The rats from normal-control (NC) group were housed and fed in the standard conditions. The hot-dry environment was induced on the rats of combined-stress (CS) group by being kept in the climatic cabinet (Jinhong, Shanghai, China) from 11:00 am to 9:00 pm (at 26 ± 2 °C and 36%–40% relative humidity). Emotional stress was induced by the application of repeated electric foot-shocks in the electric foot-shock apparatus (20–30 V, interval 0.2–0.5 s during 20 min/day) before being housed in the climatic cabinet. The experimental routine was repeated for 10 days. This procedure was carried out in accordance with the guidelines for animal handling approved by Animal Ethics Committee of Xinjiang Medical University.

The rats from sham (SH) ulcerative-colitis (UC) groups were also housed and fed in the standard conditions. On the 10th day, rats from SH and UC group were subjected to control saline enema and TNBS/ethanol enema, respectively, under light ether anesthesia according to previous studies17,18. All rats were sacrificed 24 h later.


Harvesting of blood and organ samples

On the 11th day, all rats from the four groups were sacrificed by cervical dislocation under light ether anesthesia30. The blood, hypothalamus and colon tissues were collected quickly. Blood was harvested from abdominal aorta and collected in Vacutainer Plastic Blood Collection tubes (BD, New Jersey, USA). For each of the four groups, three rats from each cage were randomly selected and their organs were immediately frozen in liquid N2 and stored at −80 °C until preparation of total RNA for RNA-seq experiments. Therefore, there were two RNA-seq biological repeats for each group.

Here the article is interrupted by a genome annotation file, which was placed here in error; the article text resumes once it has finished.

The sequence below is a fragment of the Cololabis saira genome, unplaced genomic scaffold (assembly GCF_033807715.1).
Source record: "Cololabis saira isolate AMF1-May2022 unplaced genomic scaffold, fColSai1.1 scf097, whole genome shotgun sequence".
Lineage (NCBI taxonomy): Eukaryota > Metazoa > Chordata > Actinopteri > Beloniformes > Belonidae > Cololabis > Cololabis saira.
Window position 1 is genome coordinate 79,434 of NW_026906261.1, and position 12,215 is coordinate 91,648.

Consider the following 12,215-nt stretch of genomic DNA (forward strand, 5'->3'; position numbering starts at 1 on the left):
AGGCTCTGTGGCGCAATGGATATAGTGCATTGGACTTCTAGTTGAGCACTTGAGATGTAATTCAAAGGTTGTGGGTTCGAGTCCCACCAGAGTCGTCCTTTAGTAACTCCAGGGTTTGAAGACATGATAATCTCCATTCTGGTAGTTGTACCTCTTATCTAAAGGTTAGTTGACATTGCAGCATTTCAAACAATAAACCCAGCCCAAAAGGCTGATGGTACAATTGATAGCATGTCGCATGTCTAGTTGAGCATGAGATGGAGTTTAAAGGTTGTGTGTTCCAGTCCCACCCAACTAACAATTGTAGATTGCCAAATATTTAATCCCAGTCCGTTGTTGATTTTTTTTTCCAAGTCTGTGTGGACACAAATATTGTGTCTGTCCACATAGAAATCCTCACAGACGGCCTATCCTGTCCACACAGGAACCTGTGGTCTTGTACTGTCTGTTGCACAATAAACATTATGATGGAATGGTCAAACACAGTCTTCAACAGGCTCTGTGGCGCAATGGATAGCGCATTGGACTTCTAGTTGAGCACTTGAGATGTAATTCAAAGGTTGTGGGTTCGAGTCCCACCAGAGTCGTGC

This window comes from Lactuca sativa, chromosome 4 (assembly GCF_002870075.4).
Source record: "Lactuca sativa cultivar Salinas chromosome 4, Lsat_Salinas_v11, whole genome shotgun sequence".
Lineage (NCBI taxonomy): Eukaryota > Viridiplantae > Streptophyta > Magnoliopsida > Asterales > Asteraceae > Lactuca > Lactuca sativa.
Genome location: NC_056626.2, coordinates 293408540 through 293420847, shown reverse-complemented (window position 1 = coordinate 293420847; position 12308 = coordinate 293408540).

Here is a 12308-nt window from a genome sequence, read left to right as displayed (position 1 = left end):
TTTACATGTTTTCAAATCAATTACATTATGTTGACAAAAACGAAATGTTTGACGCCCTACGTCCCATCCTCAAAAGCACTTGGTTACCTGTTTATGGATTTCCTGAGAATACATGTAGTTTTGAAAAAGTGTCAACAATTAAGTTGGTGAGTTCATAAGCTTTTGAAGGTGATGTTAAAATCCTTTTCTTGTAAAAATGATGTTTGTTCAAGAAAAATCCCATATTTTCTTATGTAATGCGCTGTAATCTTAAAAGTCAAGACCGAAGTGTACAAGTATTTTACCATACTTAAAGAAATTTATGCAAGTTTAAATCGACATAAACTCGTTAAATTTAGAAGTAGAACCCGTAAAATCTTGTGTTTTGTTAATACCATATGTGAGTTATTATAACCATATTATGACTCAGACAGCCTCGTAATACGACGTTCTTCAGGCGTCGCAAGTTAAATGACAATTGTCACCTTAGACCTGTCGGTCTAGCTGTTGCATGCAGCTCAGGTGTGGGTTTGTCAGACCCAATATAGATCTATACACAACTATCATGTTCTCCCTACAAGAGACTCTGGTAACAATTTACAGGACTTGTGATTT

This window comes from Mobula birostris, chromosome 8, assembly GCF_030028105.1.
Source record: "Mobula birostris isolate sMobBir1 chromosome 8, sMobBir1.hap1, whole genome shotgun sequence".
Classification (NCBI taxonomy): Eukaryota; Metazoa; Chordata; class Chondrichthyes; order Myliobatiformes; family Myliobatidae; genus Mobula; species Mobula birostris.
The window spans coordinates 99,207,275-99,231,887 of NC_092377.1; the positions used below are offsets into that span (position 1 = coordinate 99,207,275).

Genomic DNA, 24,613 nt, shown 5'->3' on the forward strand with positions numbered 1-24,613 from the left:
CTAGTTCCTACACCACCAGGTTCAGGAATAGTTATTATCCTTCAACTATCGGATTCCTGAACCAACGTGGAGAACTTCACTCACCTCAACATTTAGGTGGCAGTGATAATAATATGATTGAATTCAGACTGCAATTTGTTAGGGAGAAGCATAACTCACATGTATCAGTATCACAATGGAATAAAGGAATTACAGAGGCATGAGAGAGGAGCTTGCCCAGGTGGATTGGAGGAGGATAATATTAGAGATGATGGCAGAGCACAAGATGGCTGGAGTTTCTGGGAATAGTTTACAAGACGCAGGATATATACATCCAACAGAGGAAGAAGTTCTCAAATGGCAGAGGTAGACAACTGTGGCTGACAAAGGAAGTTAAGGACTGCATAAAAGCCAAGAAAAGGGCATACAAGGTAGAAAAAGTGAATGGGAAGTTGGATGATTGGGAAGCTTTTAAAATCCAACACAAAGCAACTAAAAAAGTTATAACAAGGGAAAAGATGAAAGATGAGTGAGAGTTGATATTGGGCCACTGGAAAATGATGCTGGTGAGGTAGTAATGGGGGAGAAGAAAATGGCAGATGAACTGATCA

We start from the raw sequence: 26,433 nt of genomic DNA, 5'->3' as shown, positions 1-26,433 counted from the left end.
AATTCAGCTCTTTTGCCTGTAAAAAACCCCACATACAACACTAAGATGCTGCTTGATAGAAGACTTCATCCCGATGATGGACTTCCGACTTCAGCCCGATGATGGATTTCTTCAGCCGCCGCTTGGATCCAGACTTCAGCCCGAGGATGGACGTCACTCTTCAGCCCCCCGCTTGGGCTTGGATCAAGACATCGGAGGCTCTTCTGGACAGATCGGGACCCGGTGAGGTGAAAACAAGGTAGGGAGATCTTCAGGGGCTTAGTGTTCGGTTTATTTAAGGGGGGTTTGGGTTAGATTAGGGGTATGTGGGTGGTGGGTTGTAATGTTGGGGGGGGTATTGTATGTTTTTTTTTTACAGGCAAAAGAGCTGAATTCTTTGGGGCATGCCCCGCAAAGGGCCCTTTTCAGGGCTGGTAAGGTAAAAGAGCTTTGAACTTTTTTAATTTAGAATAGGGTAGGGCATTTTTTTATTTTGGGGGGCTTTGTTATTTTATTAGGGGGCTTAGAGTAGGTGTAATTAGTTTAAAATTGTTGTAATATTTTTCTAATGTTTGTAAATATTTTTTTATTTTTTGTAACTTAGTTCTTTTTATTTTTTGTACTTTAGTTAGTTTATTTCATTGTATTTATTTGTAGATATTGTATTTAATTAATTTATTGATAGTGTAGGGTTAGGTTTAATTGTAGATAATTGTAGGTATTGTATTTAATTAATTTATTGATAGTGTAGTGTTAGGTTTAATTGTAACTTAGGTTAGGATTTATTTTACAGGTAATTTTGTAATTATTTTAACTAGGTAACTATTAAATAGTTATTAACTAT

Histological analysis and quantification

The hypothalamus and colon tissues were fixed in 4% paraformaldehyde (PFA) in PBS for 24 h and embedded in paraffin. 3-μm sections were cut using a paraffin microtome with stainless steel knives. The sections were mounted on glass slides, stained with hematoxylin-eosin (H&E) for general morphology. The stained sections were analyzed by optical microscope and digital photography integrated system (Nikon, Japan) using the affix color model.

The damage of colon sections was assessed according to a histological grading scale, which takes into consideration both inflammatory cell infiltration and tissue damage31. As such, the inflammatory cell infiltration was scored as follows: 0 = no infiltration; 1 = increased number of inflammatory cells in the lamina propria; 2 = inflammatory cells extending into the submucosa; and 3 = transmural inflammatory cell infiltration. The tissue damage was scored as follows: 0 = no mucosal damage; 1 = discrete epithelial lesions; 2 = erosions or focal ulcerations; and 3 = severe mucosal damage with extensive ulceration extending into the bowel wall.


Assessment of thyroid function

Serum concentrations of T3, T4, fT3 and fT4 were measured by automatic electrochemical luminescence immunoassay system of Cobas e601 (Roche, Switzerland).


RNA extraction and cDNA library preparation